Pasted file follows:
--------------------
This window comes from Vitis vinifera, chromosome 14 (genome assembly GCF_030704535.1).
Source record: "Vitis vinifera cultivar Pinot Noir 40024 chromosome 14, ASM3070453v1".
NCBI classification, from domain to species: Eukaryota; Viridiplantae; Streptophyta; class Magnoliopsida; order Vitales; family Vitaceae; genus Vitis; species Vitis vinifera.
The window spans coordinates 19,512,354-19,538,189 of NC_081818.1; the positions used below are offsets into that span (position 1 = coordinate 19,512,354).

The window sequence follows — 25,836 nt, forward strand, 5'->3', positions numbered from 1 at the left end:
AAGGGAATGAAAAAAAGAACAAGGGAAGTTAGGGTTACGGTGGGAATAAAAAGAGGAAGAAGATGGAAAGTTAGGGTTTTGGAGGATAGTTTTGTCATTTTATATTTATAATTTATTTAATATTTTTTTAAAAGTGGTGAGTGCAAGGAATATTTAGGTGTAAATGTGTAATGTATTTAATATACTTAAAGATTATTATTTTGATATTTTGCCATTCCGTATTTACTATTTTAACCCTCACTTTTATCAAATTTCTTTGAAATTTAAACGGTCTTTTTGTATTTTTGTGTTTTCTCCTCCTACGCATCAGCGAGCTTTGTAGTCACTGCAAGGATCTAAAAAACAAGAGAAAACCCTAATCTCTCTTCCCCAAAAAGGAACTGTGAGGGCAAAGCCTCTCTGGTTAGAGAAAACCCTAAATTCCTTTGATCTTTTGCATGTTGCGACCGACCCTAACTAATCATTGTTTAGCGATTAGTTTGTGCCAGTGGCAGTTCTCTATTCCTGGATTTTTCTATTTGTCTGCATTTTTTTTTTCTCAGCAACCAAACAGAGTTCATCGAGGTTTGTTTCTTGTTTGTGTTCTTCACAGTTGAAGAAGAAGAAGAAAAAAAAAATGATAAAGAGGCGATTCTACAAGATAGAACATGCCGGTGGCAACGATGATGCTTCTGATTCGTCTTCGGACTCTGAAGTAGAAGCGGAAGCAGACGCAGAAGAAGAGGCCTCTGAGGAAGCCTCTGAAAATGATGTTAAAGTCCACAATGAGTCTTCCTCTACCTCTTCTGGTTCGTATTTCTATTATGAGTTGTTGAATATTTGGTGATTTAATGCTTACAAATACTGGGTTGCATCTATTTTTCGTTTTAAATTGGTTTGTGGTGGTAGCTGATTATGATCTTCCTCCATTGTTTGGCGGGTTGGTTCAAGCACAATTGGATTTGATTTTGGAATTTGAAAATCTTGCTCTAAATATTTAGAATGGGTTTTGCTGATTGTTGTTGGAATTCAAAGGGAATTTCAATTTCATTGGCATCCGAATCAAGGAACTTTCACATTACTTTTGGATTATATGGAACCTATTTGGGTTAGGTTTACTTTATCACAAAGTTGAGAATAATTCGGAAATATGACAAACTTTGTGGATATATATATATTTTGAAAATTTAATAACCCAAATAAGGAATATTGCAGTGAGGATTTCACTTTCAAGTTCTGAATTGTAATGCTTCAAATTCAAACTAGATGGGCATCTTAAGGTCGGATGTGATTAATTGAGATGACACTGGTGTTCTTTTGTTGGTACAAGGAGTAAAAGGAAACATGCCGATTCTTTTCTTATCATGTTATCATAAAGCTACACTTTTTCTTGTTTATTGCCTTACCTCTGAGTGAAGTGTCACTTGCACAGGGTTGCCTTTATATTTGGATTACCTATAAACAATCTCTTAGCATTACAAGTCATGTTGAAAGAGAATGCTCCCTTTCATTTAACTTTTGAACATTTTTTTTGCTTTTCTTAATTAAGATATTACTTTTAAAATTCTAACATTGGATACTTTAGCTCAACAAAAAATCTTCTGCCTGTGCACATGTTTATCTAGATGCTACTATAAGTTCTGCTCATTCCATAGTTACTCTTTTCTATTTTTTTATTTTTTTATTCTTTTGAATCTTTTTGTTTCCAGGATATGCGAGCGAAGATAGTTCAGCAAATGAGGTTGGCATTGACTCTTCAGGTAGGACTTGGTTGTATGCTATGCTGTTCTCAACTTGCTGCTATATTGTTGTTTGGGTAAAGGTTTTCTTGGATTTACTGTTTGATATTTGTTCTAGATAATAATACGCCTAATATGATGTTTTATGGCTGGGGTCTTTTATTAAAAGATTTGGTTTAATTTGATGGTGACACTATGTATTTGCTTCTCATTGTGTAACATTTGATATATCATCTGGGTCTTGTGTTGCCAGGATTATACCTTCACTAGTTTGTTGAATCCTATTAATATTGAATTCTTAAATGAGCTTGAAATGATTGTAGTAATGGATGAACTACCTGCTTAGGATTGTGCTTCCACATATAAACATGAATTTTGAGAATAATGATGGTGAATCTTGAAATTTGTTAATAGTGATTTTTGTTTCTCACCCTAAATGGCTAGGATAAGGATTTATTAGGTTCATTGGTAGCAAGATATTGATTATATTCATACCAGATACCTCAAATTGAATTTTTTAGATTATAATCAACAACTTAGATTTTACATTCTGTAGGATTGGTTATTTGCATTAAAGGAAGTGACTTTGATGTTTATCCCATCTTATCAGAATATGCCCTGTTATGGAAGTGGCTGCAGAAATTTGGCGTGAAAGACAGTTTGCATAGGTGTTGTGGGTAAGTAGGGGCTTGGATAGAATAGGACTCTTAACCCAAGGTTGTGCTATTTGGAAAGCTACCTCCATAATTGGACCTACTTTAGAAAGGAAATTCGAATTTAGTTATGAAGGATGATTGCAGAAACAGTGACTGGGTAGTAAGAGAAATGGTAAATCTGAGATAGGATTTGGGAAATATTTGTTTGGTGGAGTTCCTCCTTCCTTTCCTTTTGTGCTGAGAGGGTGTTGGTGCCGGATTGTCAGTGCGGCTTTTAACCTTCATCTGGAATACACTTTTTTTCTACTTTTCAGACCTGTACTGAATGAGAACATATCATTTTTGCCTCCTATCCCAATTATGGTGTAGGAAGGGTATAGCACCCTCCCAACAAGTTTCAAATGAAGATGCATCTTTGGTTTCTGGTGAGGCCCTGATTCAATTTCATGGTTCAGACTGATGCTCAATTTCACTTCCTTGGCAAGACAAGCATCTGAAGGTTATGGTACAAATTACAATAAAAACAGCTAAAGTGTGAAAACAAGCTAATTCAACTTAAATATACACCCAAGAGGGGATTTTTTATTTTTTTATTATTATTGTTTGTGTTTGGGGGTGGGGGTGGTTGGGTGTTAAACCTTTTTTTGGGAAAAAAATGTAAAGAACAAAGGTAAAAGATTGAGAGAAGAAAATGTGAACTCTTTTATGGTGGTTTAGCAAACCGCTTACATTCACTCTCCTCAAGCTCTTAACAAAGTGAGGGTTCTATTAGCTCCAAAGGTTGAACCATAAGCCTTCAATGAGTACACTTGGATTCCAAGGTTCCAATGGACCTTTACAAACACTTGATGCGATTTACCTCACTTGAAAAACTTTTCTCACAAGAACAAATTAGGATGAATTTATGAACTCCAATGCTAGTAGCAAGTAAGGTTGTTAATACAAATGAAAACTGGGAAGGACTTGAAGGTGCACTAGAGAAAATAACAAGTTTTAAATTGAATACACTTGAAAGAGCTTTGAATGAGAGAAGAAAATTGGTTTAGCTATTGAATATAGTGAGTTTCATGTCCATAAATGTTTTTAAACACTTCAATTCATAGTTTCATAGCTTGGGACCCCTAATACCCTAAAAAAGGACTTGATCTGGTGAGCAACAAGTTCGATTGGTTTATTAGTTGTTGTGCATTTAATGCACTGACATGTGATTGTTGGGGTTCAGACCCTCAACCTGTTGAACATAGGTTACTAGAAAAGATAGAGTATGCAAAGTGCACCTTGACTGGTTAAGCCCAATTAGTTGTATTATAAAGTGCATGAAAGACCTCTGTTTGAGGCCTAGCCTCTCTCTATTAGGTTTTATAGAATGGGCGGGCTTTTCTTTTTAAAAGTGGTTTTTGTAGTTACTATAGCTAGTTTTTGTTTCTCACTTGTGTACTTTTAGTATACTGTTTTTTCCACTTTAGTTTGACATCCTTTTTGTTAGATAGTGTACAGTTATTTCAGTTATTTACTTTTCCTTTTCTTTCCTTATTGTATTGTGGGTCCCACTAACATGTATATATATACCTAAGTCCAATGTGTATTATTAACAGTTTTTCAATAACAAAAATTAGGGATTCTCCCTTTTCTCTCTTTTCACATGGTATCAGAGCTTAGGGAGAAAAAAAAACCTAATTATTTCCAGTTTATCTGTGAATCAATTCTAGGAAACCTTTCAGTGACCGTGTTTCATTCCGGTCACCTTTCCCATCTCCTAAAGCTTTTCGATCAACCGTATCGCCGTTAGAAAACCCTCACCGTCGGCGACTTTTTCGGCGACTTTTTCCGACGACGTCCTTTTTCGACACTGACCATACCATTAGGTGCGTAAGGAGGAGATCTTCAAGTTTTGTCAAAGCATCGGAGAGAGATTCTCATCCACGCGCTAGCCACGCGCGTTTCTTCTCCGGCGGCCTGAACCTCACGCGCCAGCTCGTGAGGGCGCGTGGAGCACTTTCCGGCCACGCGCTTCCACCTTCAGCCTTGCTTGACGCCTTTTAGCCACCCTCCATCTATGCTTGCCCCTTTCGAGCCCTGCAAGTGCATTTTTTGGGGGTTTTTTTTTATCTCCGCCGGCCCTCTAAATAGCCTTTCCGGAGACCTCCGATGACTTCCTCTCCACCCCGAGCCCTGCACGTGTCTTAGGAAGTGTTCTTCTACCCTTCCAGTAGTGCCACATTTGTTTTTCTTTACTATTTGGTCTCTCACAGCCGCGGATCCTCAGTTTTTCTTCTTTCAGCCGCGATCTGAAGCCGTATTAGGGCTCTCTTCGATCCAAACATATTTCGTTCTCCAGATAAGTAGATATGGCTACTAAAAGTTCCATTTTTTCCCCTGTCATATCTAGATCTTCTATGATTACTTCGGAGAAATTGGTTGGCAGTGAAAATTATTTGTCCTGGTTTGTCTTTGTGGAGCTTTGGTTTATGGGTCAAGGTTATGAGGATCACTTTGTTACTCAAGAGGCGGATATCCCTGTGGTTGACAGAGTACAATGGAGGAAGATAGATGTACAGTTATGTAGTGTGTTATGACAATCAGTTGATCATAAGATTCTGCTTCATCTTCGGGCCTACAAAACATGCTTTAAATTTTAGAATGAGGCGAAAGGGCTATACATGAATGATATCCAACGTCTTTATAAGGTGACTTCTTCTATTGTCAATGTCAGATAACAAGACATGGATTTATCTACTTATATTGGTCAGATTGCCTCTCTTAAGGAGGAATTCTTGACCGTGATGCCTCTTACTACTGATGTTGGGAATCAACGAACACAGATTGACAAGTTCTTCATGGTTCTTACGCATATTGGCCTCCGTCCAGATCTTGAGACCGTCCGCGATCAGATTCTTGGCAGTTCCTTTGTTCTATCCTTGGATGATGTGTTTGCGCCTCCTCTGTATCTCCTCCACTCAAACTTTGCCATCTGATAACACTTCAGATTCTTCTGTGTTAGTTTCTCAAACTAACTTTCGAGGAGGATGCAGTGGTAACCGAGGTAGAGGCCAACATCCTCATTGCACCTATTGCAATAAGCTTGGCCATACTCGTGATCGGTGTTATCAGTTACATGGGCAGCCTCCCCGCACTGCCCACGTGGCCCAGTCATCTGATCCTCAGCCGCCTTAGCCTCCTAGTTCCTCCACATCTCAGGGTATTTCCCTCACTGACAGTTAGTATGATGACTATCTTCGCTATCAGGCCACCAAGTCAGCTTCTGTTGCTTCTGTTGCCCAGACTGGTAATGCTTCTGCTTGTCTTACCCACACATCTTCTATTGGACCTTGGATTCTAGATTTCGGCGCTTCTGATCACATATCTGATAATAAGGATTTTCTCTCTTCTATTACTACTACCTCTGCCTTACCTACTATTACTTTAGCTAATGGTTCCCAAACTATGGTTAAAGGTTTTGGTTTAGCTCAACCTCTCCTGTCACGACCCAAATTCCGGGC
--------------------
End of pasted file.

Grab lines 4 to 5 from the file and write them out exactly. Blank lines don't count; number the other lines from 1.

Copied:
The window spans coordinates 19,512,354-19,538,189 of NC_081818.1; the positions used below are offsets into that span (position 1 = coordinate 19,512,354).

The window sequence follows — 25,836 nt, forward strand, 5'->3', positions numbered from 1 at the left end: